Last week, I wrote that women's groups were quietly trying to get the regulators at the Department of Health and Human Services to include birth control among the preventative services that will be covered at no cost to patients under new health insurance plans. At the time, I said that if they had any sense, anti-abortion groups would be for this, too, given that contraception prevents unwanted pregnancies. Over at Colorlines, Michelle Chen wrote that access to effective birth control is especially challenging for many women of color, and increasing access is a social-justice issue as well as a sensible, cost-saving health measure.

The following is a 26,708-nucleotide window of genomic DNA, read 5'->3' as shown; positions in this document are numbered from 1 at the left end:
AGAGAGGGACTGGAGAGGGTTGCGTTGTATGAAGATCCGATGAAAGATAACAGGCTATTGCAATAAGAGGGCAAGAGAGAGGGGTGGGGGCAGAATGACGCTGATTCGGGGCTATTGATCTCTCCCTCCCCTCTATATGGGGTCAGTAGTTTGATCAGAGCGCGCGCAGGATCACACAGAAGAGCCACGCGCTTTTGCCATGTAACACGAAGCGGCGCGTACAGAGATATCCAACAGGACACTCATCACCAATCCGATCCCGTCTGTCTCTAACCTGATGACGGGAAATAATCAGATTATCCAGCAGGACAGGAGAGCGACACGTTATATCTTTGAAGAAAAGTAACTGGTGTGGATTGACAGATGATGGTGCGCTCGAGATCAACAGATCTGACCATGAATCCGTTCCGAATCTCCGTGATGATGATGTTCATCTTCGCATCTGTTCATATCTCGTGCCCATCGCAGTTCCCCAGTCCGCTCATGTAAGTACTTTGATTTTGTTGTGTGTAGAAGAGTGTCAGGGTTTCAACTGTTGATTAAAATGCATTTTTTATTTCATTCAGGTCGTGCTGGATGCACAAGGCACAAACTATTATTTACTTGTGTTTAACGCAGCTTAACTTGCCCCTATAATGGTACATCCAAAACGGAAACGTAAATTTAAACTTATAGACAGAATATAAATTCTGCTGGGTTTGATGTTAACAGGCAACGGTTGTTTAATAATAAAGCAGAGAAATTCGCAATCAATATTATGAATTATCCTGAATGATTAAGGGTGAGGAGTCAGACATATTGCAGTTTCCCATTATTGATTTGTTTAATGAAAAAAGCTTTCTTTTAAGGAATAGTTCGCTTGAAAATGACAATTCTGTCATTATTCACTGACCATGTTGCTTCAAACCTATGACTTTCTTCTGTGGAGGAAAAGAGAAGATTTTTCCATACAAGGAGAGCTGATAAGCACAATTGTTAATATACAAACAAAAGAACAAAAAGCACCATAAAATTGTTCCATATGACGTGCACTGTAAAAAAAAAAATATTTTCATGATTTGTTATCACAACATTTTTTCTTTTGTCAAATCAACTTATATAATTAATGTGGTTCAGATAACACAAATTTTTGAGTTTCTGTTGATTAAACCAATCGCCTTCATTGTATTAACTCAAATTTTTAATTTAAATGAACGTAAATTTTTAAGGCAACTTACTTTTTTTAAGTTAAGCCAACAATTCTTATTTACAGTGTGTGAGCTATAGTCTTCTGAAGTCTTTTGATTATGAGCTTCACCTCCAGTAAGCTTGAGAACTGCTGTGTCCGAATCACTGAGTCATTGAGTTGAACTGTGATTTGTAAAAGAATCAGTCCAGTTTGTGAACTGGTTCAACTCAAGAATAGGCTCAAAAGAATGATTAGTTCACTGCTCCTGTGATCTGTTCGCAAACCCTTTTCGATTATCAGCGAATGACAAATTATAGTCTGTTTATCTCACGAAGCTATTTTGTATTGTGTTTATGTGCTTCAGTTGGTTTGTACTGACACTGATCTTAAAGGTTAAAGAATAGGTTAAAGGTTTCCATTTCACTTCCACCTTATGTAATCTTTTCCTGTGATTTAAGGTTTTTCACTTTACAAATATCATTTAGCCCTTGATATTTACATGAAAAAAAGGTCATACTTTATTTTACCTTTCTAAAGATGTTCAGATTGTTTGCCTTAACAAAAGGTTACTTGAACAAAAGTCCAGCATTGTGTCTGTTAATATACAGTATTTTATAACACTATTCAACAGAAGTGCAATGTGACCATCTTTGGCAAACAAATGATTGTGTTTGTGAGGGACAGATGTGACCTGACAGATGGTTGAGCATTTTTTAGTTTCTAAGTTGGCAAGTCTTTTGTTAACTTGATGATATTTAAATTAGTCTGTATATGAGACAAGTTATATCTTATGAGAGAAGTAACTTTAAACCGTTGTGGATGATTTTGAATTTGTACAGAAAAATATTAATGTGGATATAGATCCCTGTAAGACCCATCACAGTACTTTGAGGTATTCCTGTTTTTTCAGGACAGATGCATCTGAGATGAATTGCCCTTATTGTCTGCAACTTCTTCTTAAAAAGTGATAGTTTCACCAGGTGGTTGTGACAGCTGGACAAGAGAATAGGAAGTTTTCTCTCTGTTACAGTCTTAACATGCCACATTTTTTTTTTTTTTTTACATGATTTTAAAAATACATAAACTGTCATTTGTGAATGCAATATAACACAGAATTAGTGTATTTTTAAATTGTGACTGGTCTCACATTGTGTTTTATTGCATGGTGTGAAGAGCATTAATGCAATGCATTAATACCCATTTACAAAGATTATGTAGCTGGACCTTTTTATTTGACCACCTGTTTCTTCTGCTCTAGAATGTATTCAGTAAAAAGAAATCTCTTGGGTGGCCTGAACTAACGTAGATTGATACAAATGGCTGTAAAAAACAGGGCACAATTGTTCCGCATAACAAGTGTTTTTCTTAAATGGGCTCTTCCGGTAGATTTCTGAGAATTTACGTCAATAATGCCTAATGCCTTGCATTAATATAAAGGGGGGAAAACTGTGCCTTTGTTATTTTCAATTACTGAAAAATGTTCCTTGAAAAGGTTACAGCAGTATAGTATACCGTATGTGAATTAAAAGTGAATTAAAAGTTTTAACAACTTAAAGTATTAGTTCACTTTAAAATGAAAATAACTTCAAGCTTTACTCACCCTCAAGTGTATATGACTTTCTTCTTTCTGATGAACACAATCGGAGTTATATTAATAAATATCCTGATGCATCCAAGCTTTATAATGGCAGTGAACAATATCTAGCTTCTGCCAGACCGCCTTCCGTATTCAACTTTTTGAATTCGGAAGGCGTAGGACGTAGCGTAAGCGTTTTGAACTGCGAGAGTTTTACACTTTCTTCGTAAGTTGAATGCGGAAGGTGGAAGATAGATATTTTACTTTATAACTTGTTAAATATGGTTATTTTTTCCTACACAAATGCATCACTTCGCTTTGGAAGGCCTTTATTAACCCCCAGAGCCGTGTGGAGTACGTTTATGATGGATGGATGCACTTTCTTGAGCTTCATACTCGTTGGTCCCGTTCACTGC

But over at the Daily Beast Dana Golstein reports that conservative groups might be working to mount a battle, returning to old hand-wringing that access to birth control is somehow bad for teenage girls. As Goldstein writes, this should be a pretty straightforward issue for the Obama administration's HHS. Most Americans support access to birth control, and lots of people want it. Moreover, there are legitimate health reasons for someone to be on hormonal birth control regardless of whether they're trying to prevent pregnancy. (There is evidence, for example, that birth control pills protect against ovarian cancer and can help with symptoms from uterine fibroid.)
But the biggest plus should be its cost savings. Contraception saves money over the long term; birth control, even without cost-sharing, is dramatically cheaper than abortion or pregnancy and childbearing. These are the good-sense choices we have to start making even when small but vocal minorities raise a fuss.
-- Monica Potts